On the very day Loukas celebrated his eighteenth birthday, his mother and father announced that Thera, a young and beautiful seamstress, had gladly accepted Loukas’s offer to marry him.
Thera had a thick thatch of wavy blond hair and lightly lashed bright blue eyes. “Thera’s eyes,” Loukas told his friends, “are as blue as the sea.”
Thera often pulled her hair back from her face. She kept it in place behind her ears with a silver barrette inlaid with amber gemstones. The barrette was a gift from her grandmother.
Like her father, Thera was tall and slim. Like her mother, she had a pale complexion and long, thin fingers ideal for a seamstress’s work. From her mother, she had a nose with a straight bridge and narrow nostrils.
Islanders were drawn to Thera’s shop. They said she always treated her customers with respect, took special care in making and mending their clothes, and was known for putting a fair price on their finished pieces.
Thera loved music. Islanders passed by her shop, often stopping to listen to her singing songs that told of love and loss and forgiveness.
As it happened, Thera’s sister brought to Loukas’s family her mother and father’s approval of Thera’s marriage to Loukas. Her sister announced that the families would soon meet to issue a formal agreement as to the suitability of the couple’s union. They would discuss the terms and duration of the courtship. Thera’s dowry would be decided. The family the married couple would live with would be debated, and the village priest would be called upon to bless the union.
Dare I ask Lambros if someday soon I might invite Thera to the seawall and introduce her to my faithful friend? Loukas gave thought to what he might say the next time he came to the seawall to charm the snake.
When Loukas returned to the seawall a few days later, Lambros rose up slowly to meet Loukas’s eyes. As though reading Loukas’s thoughts, Lambros whispered: “Surely, my man, it would greatly please me to make the acquaintance of the young woman who has chosen you above all others to be her husband.” His gritty voice was so quiet Loukas struggled to catch hold of each word.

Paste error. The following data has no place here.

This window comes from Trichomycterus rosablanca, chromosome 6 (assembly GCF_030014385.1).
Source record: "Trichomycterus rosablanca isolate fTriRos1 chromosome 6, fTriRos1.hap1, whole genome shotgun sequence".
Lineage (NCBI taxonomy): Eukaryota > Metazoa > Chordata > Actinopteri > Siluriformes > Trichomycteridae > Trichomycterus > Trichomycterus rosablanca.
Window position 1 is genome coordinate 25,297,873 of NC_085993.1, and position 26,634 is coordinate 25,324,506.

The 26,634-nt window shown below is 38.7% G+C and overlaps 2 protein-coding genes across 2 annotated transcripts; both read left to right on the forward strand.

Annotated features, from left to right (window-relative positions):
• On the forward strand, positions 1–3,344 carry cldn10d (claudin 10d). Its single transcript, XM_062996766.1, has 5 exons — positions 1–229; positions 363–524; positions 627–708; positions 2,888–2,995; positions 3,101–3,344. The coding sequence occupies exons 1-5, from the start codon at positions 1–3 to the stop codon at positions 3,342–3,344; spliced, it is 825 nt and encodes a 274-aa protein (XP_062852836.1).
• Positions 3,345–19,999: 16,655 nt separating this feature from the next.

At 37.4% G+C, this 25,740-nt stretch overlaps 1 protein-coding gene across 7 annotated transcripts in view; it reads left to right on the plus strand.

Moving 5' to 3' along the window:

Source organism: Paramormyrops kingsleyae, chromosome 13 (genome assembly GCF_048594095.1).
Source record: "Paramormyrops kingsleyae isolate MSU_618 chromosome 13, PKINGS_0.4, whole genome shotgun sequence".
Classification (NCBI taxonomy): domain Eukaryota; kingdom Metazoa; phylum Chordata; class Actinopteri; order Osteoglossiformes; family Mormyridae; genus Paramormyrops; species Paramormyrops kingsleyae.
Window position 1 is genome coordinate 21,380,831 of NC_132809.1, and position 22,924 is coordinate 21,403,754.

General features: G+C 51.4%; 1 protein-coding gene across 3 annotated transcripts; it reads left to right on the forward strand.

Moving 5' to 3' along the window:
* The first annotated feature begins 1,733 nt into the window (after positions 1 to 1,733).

“And when she accompanies you to this place, ask each of your parents to join the two of you,” wheezed Lambros.
Some days passed before Loukas could lead Thera and their parents to the seawall where they waited at Loukas’s watch for the snake to appear. Once they settled in, Loukas played the seafaring ballad that over time had become one of Lambros’s favorite songs.
But this time, something was different.
Loukas hastened the tempo, but even then, Lambros did not emerge from his shelter.
Seconds later, Loukas and the others started searching the seawall for the snake’s whereabouts. Coming to a gap, they struggled to set aside a pile of rocks that blocked all but a small section of the opening.
Loukas and Thera used their hands to scoop away a mound of loose dirt from the opening. Once they pushed the dirt aside, they discovered a large pit. Peering into the pit, they saw Lambros’s coiled body lying lifeless on a stretch of rocky ground.
When their calls to the snake failed to rouse him, they knew he was dead.
“Even in death, this snake is a beautiful creation,” said Loukas’s mother when Loukas and Thera laid Lambros’s body on a grassy clearing near the seawall.
“A blessing from nature,” Thera’s father said as he passed over Lambros with the sign of the cross.
“To our family, a savior,” Loukas’s father said, nearly in tears.
That evening as daylight ebbed into dusk, Loukas gathered with Thera and the couple’s parents to bury Lambros. With hearts heavy with grief, Loukas and Thera dug a grave close to the towering chestnut tree that grew a short distance from their cottage. The grave faced the sea, as Lambros had wished.
Loukas honored Lambros’s other request by shrouding the snake’s body in fine white linen. He lowered Lambros into the grave and cast several sprigs of sage over the body.
“May this offering of sage protect our snake on his journey into the spirit
world,” Loukas said.
After the grave was filled, Loukas, Thera, and the others raised their hands toward the heavens and sent Lambros’s spirit off. They felt a deep sense of gratitude toward the snake for having freed them from a life of hardship.
Beginning that day, Loukas and Thera lived a charmed life. In time, the couple brought into the world two children, first a girl they named Sophie, and a year later, a boy they named Petros.
By the time Sophie celebrated her tenth birthday, she had wavy blond hair like her mother and dark green eyes like her father. Her warm, welcoming smile was comforting to folks, both young and old alike.
“Like a dancer she moves,” villagers commented when they watched Sophie running through the village square with her school friends.
At nine years old, Petros was beginning to favor his father’s solid square build and thick, dark eyebrows. His curly hair was as black and wild as his father’s, and his blue eyes were as bright as his mother’s.
Like his father, Petros learned to master the flute. Ever since he could hold the instrument, his mother’s guidance had given him confidence and his father’s lessons had shown him how to play the instrument with great skill.
From their parents, Sophie and Petros had learned to speak kindly of people.
“Better to say nothing at all about someone than speak ill of that person with cruel words,” their mother often reminded them.
“Cruel words make people suffer,” their father would say. “Remember to hold your tongue and walk away from nasty gossip.”
As fate would have it one stormy spring day, Loukas met up with his friends for a game of cards at a local seaside cafe.
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